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on: June 28, 2018 07:27:07 AM 
Started by Patraw, Message by Patraw
Relevance: 65.9%
This seemed like the best place to post this, and, some of these are hand-crafted items, just not crafted by me. Tongue  Here are the photos I took of the Japanese dolls/figurines and the American dollhouse at the Peter White Public Library in Marquette, Michigan yesterday morning.  If I worked at this library, I would totally decorate the place the same way.  Grin

My photo angles on the dolls aren't the best, but, I'm only 5'9", and most of the dolls were up on the top of bookcases, so, short of lugging around a chair with me and standing on that, there wasn't much I could do but stand up on my tippy-toes.

A samurai armor display (not life-sized):

My mind is rusty about the myth, but I believe that this is the boat that the seven luck gods (only one of which is female) sail around in.

This is a Tanuki, mythical mischievous raccoon-dogs.   They're also known for their gigantic scrotums/testicles (which they sometimes paddle like drums!)

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The two smaller red figures are Darumas--you're supposed to make a wish, fill in the pupil of one of the eyes, and then, if your wish comes true, you fill in the other.  I saw a much larger one of those in a thrift store a few months ago, and almost bought it, but only one of its eyes was colored in, which told me that the previous owner's wish never came true, which was depressing to me.  

The wooden doll is a Kokeshi.  One of the stories about these is that they represent dead children--in olden times, when things were tough, proponents of this theory believe that parents would kill one of their children so that their other starving children would have more food, and they made the kokeshi to remind them of that lost child.  Personally, I don't believe that at all, as most parents would rather die themselves than sacrifice their child.  Speaking of which, one of my friends in college, Sarah, broke down into tears, during a creative writing class we were taking together, when another one of our female classmates was making some rather heartless comments/judgements about poor people.  Sarah told the class that she had been poor in her younger days, and even though she was working at the time, couldn't afford to feed herself and her children, so she starved herself, losing a dangerous amount of weight, so that they could eat, and eventually had to give them all up for adoption because she simply couldn't provide a quality life for them.  Anyway, my point is, that's what I believe most parents would do if they were in that situation, not sacrifice one to have more food for the others.  I don't have any children, but, if I did, I'd stop eating so that they could too.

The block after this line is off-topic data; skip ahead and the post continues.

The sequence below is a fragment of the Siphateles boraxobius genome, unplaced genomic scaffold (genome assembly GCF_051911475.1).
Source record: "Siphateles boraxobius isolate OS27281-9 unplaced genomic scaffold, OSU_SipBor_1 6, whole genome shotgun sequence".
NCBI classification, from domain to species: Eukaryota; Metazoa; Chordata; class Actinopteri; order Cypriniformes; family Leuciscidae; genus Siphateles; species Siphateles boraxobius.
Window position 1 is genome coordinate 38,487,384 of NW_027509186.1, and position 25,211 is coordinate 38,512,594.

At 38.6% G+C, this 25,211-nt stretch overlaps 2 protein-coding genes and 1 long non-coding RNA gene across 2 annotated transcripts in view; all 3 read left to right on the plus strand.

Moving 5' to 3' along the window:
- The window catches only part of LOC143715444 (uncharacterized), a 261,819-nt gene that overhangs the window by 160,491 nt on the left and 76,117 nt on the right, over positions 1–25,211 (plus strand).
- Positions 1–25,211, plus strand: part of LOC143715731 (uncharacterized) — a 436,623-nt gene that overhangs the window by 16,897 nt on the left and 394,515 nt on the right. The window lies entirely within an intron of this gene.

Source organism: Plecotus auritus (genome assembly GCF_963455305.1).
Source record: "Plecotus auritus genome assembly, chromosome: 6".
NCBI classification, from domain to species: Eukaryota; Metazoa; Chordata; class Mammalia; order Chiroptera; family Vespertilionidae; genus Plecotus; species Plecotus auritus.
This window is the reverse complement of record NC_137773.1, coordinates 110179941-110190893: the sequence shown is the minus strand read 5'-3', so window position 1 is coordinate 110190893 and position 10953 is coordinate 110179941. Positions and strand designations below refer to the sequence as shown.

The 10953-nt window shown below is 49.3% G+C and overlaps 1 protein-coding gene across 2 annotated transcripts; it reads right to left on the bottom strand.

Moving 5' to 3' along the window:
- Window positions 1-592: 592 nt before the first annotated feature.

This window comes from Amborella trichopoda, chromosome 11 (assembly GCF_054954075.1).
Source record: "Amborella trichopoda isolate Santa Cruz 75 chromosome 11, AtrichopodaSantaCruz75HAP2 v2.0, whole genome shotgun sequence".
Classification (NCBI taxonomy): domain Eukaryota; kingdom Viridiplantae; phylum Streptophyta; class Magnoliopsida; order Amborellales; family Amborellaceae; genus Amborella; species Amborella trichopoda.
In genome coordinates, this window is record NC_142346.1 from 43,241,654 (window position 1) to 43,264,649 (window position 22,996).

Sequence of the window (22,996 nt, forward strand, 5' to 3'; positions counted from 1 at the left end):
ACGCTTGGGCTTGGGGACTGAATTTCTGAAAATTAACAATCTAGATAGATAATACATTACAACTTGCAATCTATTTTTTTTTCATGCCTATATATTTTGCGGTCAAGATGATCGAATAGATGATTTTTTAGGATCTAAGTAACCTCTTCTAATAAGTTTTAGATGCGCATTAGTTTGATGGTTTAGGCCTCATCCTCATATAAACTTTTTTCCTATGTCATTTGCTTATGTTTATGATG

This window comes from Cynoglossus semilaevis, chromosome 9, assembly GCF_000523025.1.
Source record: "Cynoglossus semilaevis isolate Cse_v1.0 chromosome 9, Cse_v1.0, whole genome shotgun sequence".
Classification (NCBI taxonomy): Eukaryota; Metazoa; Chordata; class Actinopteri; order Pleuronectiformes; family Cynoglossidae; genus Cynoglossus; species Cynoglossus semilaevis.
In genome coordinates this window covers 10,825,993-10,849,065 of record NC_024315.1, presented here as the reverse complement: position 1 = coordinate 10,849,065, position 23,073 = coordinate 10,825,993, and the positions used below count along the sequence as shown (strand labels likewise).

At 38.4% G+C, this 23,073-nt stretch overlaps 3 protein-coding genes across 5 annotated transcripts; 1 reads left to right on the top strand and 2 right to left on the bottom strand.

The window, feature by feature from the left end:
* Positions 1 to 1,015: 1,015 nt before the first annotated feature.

The dollhouse had glass over all the rooms, so nobody (like me) can mess with the contents, thus, some glare from my camera's flash was unavoidable (it was kind of dim on that staircase landing too, and by its nature, unless it's internally lit, which this one wasn't, a dollhouse is always going to be full of shadows, so, turning the flash off wasn't really an option either).

The dollhouse had rooms in both the front and back, but, unfortunately, the structure was displayed right up against the 2nd floor stairway railing of the library, so, I couldn't really get any good shots of the other side of the house without risking falling and plummeting down to the floor below and breaking some bones (I had to lean way out, over the stairway railing, just to get this shot, which wasn't the safest thing to do either.)  I particularly wanted to get a better look at the third floor attic up there, which looks like it's probably a children's playroom/bedroom.

And these aren't really toys, but they were too cool not to photograph (and I can guarantee you children would try to ride the back of that life-size larger tortoise!)  These were located in the front yard of a acne-treatment business (probably a homeopathic affair) located on the street corner just down from the library.  I love the little hat on the head of the big one, but, it's sad that the turtles have to be chained to the ground to keep people from stealing them though . . .

And this is a geisha holding a samurai helmet from my doll collection, not the library, but it's the only one I have that's similar in style/design to the ones they have on display at the library:

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